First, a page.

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Photo by Jorge Rios

Comedian Steven Wright is the master of monotone 

Low key

If you call Steven Wright and he doesn't answer, you'll be forwarded to his voicemail message, which is him muttering something unintelligible for three seconds before the beep. That's exactly what you'd expect from the 61-year-old stand-up veteran whose deadpan, cerebral one-liners put him on the map in the early 1980s and have influenced countless comedians over the past 38 years.

Wright's career is a mishmash of critical acclaim (his 1985 Grammy-nominated comedy album, I Have a Pony, his Oscar-winning short film, The Appointments of Dennis Jennings, Emmy nominations as part of the producing team for Louie) and oddball roles he does for fun (The Guy on the Couch in Half Baked, Mel Meh in the recent Emoji Movie). Wright keeps a lower profile today than he did in the '80s and '90s, but his influence on modern alt-comedy is unmistakable.

Orlando Weekly: When you started, people hadn't heard anyone like you. Did you get any resistance? Did anyone tell you to be more animated?

Steven Wright: No. I started in Boston in 1979 and there was no show business in Boston. There was no one to say that. The club owners would never suggest anything to the comedians. There were no agents, no producers, no anyone. In hindsight, it was like being on an island. We were shipwrecked on an island and we were just all learning how to do it.

OW: I read in an old interview that part of the reason you were so monotone when you started out was because you had stage fright. Does that still affect you?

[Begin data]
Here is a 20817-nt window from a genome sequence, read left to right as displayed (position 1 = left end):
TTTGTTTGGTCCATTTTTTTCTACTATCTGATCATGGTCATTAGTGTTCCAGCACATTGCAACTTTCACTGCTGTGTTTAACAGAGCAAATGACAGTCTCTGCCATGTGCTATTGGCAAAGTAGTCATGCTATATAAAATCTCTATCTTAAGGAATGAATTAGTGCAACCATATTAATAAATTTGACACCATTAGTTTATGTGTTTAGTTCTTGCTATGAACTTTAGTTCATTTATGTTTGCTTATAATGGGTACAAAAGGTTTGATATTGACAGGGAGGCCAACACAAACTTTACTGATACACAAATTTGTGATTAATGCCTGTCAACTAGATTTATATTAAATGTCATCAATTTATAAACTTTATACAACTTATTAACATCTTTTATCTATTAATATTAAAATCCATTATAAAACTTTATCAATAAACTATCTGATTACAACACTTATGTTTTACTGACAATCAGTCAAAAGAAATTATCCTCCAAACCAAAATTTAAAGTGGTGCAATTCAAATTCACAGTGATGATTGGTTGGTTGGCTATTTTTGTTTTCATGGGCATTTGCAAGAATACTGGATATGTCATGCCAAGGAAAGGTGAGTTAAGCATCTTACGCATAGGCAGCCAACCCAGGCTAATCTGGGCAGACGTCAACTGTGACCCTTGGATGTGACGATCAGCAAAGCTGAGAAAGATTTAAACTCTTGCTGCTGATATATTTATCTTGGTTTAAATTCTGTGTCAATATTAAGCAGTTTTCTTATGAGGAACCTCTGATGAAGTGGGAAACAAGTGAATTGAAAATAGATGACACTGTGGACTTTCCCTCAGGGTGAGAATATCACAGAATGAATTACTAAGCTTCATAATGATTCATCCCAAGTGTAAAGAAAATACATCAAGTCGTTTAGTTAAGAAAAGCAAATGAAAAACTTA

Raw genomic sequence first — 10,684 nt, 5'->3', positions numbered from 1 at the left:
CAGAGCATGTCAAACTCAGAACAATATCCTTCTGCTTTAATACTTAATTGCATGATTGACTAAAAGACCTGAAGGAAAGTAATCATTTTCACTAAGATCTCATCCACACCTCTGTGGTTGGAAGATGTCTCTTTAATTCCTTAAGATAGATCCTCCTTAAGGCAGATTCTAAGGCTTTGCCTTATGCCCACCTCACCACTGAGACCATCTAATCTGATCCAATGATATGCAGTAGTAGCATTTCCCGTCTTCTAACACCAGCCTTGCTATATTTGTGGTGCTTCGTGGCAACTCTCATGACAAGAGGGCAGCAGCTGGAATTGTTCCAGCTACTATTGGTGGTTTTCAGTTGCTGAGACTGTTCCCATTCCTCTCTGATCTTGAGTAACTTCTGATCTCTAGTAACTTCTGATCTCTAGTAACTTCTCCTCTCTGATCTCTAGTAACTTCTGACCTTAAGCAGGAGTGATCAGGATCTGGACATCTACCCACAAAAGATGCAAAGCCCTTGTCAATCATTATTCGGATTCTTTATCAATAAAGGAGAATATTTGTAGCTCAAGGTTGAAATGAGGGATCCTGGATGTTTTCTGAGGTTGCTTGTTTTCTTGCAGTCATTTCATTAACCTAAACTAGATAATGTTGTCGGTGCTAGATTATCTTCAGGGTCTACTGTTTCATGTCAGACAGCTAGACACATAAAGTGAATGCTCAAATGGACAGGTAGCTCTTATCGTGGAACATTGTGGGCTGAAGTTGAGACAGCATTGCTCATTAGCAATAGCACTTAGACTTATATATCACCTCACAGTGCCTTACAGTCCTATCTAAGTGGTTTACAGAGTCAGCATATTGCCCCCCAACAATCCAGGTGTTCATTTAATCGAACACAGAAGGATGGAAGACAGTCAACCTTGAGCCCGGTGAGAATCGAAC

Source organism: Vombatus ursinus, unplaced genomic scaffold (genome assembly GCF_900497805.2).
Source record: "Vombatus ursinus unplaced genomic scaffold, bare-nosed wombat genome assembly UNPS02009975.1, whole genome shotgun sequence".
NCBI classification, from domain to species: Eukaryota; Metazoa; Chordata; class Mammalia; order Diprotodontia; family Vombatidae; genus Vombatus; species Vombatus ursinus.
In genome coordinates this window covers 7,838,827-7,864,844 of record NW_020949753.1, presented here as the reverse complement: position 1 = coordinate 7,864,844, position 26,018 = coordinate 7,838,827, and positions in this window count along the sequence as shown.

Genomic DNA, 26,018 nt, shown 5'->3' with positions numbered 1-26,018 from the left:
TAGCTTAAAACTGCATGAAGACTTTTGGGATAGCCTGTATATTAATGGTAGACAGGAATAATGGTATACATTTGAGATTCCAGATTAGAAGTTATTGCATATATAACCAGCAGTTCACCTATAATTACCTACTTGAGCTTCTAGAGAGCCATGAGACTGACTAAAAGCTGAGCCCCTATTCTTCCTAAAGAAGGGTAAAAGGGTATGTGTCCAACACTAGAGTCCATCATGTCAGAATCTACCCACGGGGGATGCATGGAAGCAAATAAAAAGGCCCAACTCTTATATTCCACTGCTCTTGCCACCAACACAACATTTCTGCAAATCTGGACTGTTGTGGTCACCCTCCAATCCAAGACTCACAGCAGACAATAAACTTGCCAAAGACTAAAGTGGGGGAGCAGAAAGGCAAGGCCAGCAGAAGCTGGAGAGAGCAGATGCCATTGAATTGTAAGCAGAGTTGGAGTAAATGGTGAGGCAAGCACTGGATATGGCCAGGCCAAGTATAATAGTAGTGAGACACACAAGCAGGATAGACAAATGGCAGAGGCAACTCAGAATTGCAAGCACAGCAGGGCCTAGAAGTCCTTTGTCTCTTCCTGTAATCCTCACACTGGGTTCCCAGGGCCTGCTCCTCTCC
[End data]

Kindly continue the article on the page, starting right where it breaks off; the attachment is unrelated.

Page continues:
SW: It took me years and years to be comfortable onstage. I would just be concentrating and you have to say the joke the exact correct way, one little wrong thing and it won't work. So I'd be concentrating on saying a joke and thinking, "What is the next joke?" I'm focused. I'm doing a serious thing up here. I didn't fake anything; it was real. My face was seriously concentrating even though what I was saying was insane. So it became a style by accident. Nothing I ever did was planned, like calculated, "I'll do this because nobody does this, I'll talk like this," none of it. I just wrote things down I thought they might laugh at and then I said them.

When I still do the jokes, I'm just concentrating. I'm comfortable, but it's never going to be normal because it's not normal. Standing in front of people talking is not normal.

OW: Do you pay attention to who is coming up in stand-up now?

SW: No, I don't. I started watching The Tonight Show With Johnny Carson when I was 16. I was immersed, I was passionate. I'd have a radio in bed with me listening to the Bruins games, and one night I turned the dial and accidentally came on this show where a guy played two comedy albums every Sunday night. I stumbled on it and I tuned into it for a couple of years, every Sunday night. So I'm laying there in the dark, and I didn't know it, but I was studying it. Two years of listening to it every Sunday on the radio. Then I started doing stand-up and I still watched it all the time on TV. Then in my mid-30s I've been watching comedians on television for 20 years and I just changed as a person. I lost interest. [But] writing never got old to me at all.

OW: What's the most excited you've ever been in your whole life?

SW: Why are you asking me trick questions?

OW: Well, you're known for being monotone so I'm trying to imagine a situation where you're showing excitement.

SW: Probably when the Red Sox won the World Series. But when I met Bob Dylan, he was one of the top five most exciting people I ever met, because I love him so much. That's very exciting, but I wasn't high-fiving him.

OW: Any big things coming up?

SW: More live shows. I was just in The Emoji Movie.

OW: What made you decide you to do that movie?

SW: They were the ones who asked me. I didn't really know what an emoji was when I agreed to do that. I knew there were things on the phone, but I didn't even know they were called that. It's just a different, fun experience. I'm saying stuff I didn't write, the director's guiding me on how to say things, you don't even meet the other actors and then it's all cut together. You go see your voice coming out of a 20-foot round animated thing and you're in the theater and you're not even on acid.

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